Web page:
Policy makers worry about the implications of a rising China, leading some to wonder whether China will own the future. China may well defy gravity and continue on its growth trajectory for a couple more years, but I predict the growth will not last. Technology will accelerate forces that are already at play. This means the more likely scenario—the one that we should worry about—is a falling China. Such a decline will likely create greater nightmares for China’s neighbors and for the United States.
Three factors are at play that will likely shake the Chinese government.
First, there are indications that China has peaked as a manufacturing hub and that manufacturing is returning to the United States. I have written about the advances in robotics, artificial intelligence, and 3D printing that will erode and ultimately eliminate China’s labor-cost advantage. Even before these advances change the manufacturing industry, American companies are realizing that they may have overestimated the cost savings of doing business with China and are increasingly concerned by the intellectual property theft. Now, companies are looking for ways to bring manufacturing back to the United States. General Electric, for example, has again started manufacturing some appliances at Appliance Park, in Louisville, Ky. and is looking to expand its workforce there. Meanwhile, Apple CEO Tim Cook is talking about bringing manufacturing jobs back to the United States. Even Taiwan’s Foxconn says it is looking to expand into the U.S.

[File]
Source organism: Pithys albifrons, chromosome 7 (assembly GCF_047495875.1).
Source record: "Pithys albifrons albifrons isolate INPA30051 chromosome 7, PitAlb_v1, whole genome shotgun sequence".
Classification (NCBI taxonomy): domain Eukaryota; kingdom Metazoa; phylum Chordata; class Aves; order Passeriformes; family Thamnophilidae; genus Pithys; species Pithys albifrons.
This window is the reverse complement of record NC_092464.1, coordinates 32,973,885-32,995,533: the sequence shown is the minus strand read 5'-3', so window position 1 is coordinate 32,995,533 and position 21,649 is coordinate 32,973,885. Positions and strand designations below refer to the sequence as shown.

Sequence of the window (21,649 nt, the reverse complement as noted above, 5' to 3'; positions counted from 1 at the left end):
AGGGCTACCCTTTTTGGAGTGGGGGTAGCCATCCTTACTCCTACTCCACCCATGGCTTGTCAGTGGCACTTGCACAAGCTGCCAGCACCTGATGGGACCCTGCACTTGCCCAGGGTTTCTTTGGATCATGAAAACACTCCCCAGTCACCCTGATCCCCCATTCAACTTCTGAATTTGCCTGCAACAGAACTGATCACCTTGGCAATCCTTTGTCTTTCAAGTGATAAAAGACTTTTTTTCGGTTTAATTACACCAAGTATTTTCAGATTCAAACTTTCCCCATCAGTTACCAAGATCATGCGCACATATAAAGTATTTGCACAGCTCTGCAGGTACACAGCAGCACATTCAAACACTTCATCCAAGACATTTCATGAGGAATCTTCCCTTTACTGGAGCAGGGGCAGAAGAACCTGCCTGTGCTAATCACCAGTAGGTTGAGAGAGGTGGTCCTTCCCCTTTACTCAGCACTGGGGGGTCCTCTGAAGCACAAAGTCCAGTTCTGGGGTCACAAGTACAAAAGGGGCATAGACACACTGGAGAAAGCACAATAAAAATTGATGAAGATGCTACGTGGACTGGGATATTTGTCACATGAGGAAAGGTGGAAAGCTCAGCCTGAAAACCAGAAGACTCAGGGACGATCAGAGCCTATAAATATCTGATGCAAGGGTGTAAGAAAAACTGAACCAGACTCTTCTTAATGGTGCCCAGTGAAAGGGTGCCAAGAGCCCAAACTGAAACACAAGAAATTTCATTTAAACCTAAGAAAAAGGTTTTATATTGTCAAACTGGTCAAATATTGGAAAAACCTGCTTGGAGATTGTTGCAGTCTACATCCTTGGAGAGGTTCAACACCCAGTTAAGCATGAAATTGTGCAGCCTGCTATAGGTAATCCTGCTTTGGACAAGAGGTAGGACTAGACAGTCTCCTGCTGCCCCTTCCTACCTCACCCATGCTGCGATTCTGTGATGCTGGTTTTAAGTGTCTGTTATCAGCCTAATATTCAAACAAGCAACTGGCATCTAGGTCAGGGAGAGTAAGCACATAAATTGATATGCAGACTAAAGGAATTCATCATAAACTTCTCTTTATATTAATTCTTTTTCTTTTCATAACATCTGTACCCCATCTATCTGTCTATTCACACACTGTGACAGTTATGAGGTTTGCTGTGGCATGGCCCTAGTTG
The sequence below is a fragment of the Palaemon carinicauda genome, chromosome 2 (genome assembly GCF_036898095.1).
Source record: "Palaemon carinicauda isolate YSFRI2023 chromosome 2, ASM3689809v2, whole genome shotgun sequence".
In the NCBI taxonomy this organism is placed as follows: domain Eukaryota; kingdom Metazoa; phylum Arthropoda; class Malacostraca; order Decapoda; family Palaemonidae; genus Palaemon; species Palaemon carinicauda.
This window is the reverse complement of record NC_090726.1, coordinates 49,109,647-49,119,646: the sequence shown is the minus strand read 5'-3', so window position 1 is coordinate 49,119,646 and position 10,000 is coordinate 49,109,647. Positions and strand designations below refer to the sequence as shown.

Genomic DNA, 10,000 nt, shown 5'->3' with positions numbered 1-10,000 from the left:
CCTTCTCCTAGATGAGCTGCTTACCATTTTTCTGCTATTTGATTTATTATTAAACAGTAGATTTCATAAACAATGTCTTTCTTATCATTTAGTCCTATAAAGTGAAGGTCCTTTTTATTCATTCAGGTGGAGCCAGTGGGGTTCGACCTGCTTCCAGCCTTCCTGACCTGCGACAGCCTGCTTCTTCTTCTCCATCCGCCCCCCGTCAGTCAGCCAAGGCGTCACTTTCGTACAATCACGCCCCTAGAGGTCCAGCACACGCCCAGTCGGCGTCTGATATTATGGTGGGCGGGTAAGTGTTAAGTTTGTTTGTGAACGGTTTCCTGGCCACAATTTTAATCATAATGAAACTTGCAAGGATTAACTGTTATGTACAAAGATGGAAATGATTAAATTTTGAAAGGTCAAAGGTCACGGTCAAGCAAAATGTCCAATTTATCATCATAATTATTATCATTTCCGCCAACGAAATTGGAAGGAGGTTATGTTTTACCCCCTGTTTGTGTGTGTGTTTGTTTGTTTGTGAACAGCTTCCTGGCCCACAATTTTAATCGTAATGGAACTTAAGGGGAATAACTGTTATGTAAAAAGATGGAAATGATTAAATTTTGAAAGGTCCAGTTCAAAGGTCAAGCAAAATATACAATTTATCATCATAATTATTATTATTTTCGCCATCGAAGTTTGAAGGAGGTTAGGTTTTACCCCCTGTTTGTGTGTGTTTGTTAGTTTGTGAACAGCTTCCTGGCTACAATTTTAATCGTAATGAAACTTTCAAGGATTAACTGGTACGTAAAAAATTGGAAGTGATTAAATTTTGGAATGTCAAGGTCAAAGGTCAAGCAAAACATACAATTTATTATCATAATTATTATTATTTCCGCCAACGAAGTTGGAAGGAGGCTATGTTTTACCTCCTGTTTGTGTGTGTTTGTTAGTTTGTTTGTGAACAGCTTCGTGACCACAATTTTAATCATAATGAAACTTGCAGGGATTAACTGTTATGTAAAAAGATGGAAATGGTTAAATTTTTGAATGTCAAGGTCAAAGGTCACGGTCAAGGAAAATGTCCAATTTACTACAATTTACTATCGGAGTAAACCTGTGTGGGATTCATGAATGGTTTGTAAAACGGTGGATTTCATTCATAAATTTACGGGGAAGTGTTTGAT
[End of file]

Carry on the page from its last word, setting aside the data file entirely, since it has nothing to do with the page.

Expect this trickle to become a flood over the next 5-to-7 years as key parts of the supply chain move West, automation technologies advance, and as American workers develop the skills needed for running advanced manufacturing plants. This is also likely to wreak havoc on the growing, albeit struggling Chinese economy.
Second, China has spent hundreds of billions of dollars on infrastructure and commercial construction projects. Real-estate bubbles, an ocean of bad debt, inflation, and soaring wages have resulted. The government has also made big bets on last-generation technologies in solar, transportation, and batteries. Imagine a hundred Solyandras in nearly every industry — bad investments that are coming home to roost.
Finally, Chinese society is rapidly changing. Internet connectivity and social media are informing the populace of abuses of power, corruption, a growing wealth gap and the harm being done to the environment. Unrest is building and mass-protests are becoming more common.
It used to be that only the elite had access to Web-connected computers with video capability while the government’s propaganda machine controlled information and told the public what to believe. Over the last few years, the prices of tablet computers in China have dropped significantly, making them affordable for the majority of the population, leading to a dramatic increase in Internet usage. Now, a technologically savvy populace is working around the government’s firewalls and becoming aware of world events. They are also learning what their fellow countrymen really think.